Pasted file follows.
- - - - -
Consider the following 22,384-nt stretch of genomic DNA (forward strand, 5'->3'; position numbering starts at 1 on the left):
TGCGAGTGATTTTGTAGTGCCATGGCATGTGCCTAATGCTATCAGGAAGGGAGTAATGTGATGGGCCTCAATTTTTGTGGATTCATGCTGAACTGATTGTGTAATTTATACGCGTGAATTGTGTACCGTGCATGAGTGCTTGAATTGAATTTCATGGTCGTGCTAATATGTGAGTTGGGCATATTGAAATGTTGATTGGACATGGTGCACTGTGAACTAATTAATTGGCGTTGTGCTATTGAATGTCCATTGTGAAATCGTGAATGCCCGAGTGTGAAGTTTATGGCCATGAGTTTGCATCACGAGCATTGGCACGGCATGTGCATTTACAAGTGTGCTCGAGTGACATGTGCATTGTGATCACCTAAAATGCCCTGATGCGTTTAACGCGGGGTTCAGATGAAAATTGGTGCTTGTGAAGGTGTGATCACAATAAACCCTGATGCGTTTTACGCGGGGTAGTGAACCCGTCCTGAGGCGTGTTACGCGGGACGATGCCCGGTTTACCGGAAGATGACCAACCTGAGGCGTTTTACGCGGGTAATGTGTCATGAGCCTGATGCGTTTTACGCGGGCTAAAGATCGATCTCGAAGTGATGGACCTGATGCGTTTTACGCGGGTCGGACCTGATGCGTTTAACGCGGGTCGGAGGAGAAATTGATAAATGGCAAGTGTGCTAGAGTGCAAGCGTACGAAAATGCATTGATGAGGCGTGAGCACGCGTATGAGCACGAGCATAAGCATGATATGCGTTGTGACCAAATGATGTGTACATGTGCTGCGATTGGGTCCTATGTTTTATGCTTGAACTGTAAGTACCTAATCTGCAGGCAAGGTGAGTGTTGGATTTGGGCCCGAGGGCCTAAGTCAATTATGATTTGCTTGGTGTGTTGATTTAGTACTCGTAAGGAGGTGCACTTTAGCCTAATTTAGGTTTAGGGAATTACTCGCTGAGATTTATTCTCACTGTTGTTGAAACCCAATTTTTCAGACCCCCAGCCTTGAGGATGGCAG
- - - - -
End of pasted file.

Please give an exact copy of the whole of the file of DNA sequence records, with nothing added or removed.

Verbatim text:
Consider the following 22,384-nt stretch of genomic DNA (forward strand, 5'->3'; position numbering starts at 1 on the left):
TGCGAGTGATTTTGTAGTGCCATGGCATGTGCCTAATGCTATCAGGAAGGGAGTAATGTGATGGGCCTCAATTTTTGTGGATTCATGCTGAACTGATTGTGTAATTTATACGCGTGAATTGTGTACCGTGCATGAGTGCTTGAATTGAATTTCATGGTCGTGCTAATATGTGAGTTGGGCATATTGAAATGTTGATTGGACATGGTGCACTGTGAACTAATTAATTGGCGTTGTGCTATTGAATGTCCATTGTGAAATCGTGAATGCCCGAGTGTGAAGTTTATGGCCATGAGTTTGCATCACGAGCATTGGCACGGCATGTGCATTTACAAGTGTGCTCGAGTGACATGTGCATTGTGATCACCTAAAATGCCCTGATGCGTTTAACGCGGGGTTCAGATGAAAATTGGTGCTTGTGAAGGTGTGATCACAATAAACCCTGATGCGTTTTACGCGGGGTAGTGAACCCGTCCTGAGGCGTGTTACGCGGGACGATGCCCGGTTTACCGGAAGATGACCAACCTGAGGCGTTTTACGCGGGTAATGTGTCATGAGCCTGATGCGTTTTACGCGGGCTAAAGATCGATCTCGAAGTGATGGACCTGATGCGTTTTACGCGGGTCGGACCTGATGCGTTTAACGCGGGTCGGAGGAGAAATTGATAAATGGCAAGTGTGCTAGAGTGCAAGCGTACGAAAATGCATTGATGAGGCGTGAGCACGCGTATGAGCACGAGCATAAGCATGATATGCGTTGTGACCAAATGATGTGTACATGTGCTGCGATTGGGTCCTATGTTTTATGCTTGAACTGTAAGTACCTAATCTGCAGGCAAGGTGAGTGTTGGATTTGGGCCCGAGGGCCTAAGTCAATTATGATTTGCTTGGTGTGTTGATTTAGTACTCGTAAGGAGGTGCACTTTAGCCTAATTTAGGTTTAGGGAATTACTCGCTGAGATTTATTCTCACTGTTGTTGAAACCCAATTTTTCAGACCCCCAGCCTTGAGGATGGCAG